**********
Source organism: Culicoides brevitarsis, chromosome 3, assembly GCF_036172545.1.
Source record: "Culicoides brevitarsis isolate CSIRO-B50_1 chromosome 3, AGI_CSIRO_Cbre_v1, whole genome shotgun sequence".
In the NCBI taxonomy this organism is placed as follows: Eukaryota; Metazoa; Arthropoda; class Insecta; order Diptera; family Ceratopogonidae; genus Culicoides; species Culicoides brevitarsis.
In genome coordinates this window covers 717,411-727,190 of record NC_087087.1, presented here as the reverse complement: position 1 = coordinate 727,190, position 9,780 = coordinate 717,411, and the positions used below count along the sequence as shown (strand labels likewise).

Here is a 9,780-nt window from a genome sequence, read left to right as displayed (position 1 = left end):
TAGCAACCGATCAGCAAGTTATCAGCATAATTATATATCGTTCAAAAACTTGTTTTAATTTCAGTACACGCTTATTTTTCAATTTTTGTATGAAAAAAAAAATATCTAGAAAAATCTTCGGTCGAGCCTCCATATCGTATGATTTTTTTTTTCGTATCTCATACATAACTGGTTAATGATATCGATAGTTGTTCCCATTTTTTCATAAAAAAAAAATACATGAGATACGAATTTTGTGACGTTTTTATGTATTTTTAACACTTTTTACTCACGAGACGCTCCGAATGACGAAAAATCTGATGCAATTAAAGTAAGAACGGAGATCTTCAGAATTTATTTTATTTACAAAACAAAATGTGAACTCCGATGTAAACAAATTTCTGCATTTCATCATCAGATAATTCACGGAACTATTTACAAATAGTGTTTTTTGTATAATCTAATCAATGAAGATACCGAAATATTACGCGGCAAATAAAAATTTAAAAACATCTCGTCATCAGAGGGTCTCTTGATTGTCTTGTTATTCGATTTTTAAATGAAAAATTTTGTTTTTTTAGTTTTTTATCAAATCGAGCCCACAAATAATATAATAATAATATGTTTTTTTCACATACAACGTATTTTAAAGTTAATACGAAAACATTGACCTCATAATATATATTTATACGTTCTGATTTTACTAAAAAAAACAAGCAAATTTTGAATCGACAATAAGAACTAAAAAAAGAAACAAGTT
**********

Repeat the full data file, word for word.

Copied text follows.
Source organism: Culicoides brevitarsis, chromosome 3, assembly GCF_036172545.1.
Source record: "Culicoides brevitarsis isolate CSIRO-B50_1 chromosome 3, AGI_CSIRO_Cbre_v1, whole genome shotgun sequence".
In the NCBI taxonomy this organism is placed as follows: Eukaryota; Metazoa; Arthropoda; class Insecta; order Diptera; family Ceratopogonidae; genus Culicoides; species Culicoides brevitarsis.
In genome coordinates this window covers 717,411-727,190 of record NC_087087.1, presented here as the reverse complement: position 1 = coordinate 727,190, position 9,780 = coordinate 717,411, and the positions used below count along the sequence as shown (strand labels likewise).

Here is a 9,780-nt window from a genome sequence, read left to right as displayed (position 1 = left end):
TAGCAACCGATCAGCAAGTTATCAGCATAATTATATATCGTTCAAAAACTTGTTTTAATTTCAGTACACGCTTATTTTTCAATTTTTGTATGAAAAAAAAAATATCTAGAAAAATCTTCGGTCGAGCCTCCATATCGTATGATTTTTTTTTTCGTATCTCATACATAACTGGTTAATGATATCGATAGTTGTTCCCATTTTTTCATAAAAAAAAAATACATGAGATACGAATTTTGTGACGTTTTTATGTATTTTTAACACTTTTTACTCACGAGACGCTCCGAATGACGAAAAATCTGATGCAATTAAAGTAAGAACGGAGATCTTCAGAATTTATTTTATTTACAAAACAAAATGTGAACTCCGATGTAAACAAATTTCTGCATTTCATCATCAGATAATTCACGGAACTATTTACAAATAGTGTTTTTTGTATAATCTAATCAATGAAGATACCGAAATATTACGCGGCAAATAAAAATTTAAAAACATCTCGTCATCAGAGGGTCTCTTGATTGTCTTGTTATTCGATTTTTAAATGAAAAATTTTGTTTTTTTAGTTTTTTATCAAATCGAGCCCACAAATAATATAATAATAATATGTTTTTTTCACATACAACGTATTTTAAAGTTAATACGAAAACATTGACCTCATAATATATATTTATACGTTCTGATTTTACTAAAAAAAACAAGCAAATTTTGAATCGACAATAAGAACTAAAAAAAGAAACAAGTT